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Defining Racial Justice Terms: Redlining

YWCA Central Carolinas has proudly done Racial Justice & Advocacy work in the Charlotte community for 118 years and counting! With our programs, events and advocacy there’s a lot of terminology thrown around and we want to make sure that all YWCA supporters know what they mean!

Today’s term is redlining, which is an unethical practice that puts services (financial and otherwise) out of reach for residents of certain areas based on race or ethnicity. In a NPR interview with Richard Rothstein, author of The Color of Law, says that the term “comes from the development by the New Deal, by the federal government of maps of every metropolitan area in the country. And those maps were color-coded by first the Home Owners Loan Corp. and then the Federal Housing Administration and then adopted by the Veterans Administration, and these color codes were designed to indicate where it was safe to insure mortgages. And anywhere where African-Americans lived, anywhere where African-Americans lived nearby were colored red to indicate to appraisers that these neighborhoods were too risky to insure mortgages.”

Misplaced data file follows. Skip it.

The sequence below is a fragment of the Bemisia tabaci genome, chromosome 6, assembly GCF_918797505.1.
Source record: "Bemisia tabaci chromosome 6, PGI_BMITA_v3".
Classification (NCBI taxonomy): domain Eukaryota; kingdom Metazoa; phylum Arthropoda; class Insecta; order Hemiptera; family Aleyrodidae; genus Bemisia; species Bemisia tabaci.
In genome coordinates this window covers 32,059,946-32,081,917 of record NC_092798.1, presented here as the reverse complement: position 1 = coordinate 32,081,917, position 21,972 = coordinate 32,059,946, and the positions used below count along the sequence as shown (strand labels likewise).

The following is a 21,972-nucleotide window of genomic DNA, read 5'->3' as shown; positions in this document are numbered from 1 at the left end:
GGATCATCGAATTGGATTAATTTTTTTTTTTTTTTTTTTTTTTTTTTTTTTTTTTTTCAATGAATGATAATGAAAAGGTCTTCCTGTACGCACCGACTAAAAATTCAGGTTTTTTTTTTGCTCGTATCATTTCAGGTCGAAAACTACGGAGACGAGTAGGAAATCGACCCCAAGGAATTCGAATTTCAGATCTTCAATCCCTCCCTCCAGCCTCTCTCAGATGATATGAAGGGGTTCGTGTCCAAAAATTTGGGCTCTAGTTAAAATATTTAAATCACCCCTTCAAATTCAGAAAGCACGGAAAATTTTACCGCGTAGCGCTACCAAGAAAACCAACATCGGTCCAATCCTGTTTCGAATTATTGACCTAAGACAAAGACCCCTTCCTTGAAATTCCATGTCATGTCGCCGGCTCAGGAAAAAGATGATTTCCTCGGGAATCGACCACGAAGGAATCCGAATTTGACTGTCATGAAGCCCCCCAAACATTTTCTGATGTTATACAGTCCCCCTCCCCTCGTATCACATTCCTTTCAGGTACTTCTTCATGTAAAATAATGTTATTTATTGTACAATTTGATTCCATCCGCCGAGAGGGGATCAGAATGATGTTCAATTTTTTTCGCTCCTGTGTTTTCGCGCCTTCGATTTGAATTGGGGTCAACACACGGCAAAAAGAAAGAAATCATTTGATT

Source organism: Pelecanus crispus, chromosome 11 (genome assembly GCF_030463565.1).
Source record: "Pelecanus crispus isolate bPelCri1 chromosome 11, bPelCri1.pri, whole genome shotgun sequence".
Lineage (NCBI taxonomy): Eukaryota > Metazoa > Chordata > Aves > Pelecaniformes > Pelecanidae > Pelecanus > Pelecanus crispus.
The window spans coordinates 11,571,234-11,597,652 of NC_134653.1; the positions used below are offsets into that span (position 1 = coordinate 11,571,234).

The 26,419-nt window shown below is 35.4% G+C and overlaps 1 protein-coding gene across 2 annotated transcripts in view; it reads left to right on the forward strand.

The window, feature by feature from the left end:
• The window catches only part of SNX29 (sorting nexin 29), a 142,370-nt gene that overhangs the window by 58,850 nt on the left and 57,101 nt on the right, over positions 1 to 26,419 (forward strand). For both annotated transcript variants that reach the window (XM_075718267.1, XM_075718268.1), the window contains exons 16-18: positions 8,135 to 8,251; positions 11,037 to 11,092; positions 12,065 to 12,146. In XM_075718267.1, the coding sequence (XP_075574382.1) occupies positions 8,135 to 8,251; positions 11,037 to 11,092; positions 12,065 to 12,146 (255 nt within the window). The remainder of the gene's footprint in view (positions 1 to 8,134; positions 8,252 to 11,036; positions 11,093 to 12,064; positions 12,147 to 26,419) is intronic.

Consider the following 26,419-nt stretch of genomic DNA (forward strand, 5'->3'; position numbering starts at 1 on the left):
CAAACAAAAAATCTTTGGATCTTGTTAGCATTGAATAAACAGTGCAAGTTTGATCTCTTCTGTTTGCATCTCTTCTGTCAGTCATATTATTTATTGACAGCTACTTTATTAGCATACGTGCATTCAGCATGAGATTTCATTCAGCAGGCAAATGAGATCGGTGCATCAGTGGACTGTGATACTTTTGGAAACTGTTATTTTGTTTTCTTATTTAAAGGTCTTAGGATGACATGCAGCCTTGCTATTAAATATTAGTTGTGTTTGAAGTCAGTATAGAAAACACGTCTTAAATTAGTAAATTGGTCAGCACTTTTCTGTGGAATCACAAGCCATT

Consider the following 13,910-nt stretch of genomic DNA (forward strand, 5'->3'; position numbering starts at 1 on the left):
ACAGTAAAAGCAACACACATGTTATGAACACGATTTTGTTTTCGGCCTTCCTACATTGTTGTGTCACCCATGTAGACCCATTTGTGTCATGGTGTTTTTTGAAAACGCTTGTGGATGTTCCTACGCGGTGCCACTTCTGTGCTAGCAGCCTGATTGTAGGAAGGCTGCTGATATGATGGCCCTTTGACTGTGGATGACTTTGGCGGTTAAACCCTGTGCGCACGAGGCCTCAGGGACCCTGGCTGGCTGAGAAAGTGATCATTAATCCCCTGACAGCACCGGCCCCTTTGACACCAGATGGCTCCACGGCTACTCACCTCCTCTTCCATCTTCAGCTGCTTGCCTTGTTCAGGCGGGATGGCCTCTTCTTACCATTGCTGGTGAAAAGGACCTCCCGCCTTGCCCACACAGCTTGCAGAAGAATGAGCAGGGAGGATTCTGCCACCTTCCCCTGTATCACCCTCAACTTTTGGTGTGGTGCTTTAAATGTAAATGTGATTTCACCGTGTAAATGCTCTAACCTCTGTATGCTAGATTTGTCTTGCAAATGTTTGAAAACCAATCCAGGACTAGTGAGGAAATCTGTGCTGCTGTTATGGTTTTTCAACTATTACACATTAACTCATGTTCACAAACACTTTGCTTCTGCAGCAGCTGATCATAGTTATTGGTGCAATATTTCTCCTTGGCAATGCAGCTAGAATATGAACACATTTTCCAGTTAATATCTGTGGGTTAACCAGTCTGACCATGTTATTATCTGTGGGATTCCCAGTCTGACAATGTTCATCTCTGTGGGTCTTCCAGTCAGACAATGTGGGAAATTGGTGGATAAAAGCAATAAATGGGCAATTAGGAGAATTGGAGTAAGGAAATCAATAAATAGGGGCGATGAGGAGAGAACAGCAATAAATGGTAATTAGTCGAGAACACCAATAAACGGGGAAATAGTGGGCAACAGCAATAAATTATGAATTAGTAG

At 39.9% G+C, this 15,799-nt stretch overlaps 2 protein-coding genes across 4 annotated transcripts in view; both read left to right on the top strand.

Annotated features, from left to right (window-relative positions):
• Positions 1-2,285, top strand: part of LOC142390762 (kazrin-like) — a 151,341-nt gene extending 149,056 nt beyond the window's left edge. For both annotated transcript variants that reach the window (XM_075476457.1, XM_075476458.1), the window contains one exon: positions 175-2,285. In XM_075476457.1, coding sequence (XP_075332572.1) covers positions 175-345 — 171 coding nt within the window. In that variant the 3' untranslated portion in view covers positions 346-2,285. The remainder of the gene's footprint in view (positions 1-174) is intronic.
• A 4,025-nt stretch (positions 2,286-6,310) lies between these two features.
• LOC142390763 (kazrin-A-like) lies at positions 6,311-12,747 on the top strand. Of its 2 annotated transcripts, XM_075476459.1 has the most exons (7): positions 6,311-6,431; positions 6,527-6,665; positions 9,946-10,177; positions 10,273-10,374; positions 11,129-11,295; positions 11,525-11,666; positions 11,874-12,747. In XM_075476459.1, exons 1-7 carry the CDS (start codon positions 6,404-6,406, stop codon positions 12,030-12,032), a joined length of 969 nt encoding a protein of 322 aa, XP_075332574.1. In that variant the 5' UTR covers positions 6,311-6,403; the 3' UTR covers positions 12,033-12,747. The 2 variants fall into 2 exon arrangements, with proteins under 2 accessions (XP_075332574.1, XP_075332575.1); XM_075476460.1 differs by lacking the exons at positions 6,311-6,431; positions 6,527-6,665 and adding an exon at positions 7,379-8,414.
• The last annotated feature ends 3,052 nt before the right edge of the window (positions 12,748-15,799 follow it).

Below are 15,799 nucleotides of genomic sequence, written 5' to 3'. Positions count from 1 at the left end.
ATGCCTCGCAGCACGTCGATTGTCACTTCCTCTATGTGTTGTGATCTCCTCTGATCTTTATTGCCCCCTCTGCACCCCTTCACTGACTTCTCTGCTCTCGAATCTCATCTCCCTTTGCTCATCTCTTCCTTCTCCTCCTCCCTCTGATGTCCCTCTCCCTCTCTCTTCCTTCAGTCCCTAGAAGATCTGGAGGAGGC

Redlining has been carried out in cities big and small throughout the US, with the help of local realtors and appraisers. You can learn about the history of redlining in NPR’s ‘Interactive Redlining Map Zooms In On America’s History Of Discrimination.’

To learn more about the cultural, political, societal and structural impacts redlining has had in the US, you can read Richard Rothstein’s The Color of Law, available at Park Road Books (Charlotte’s independent book shop!).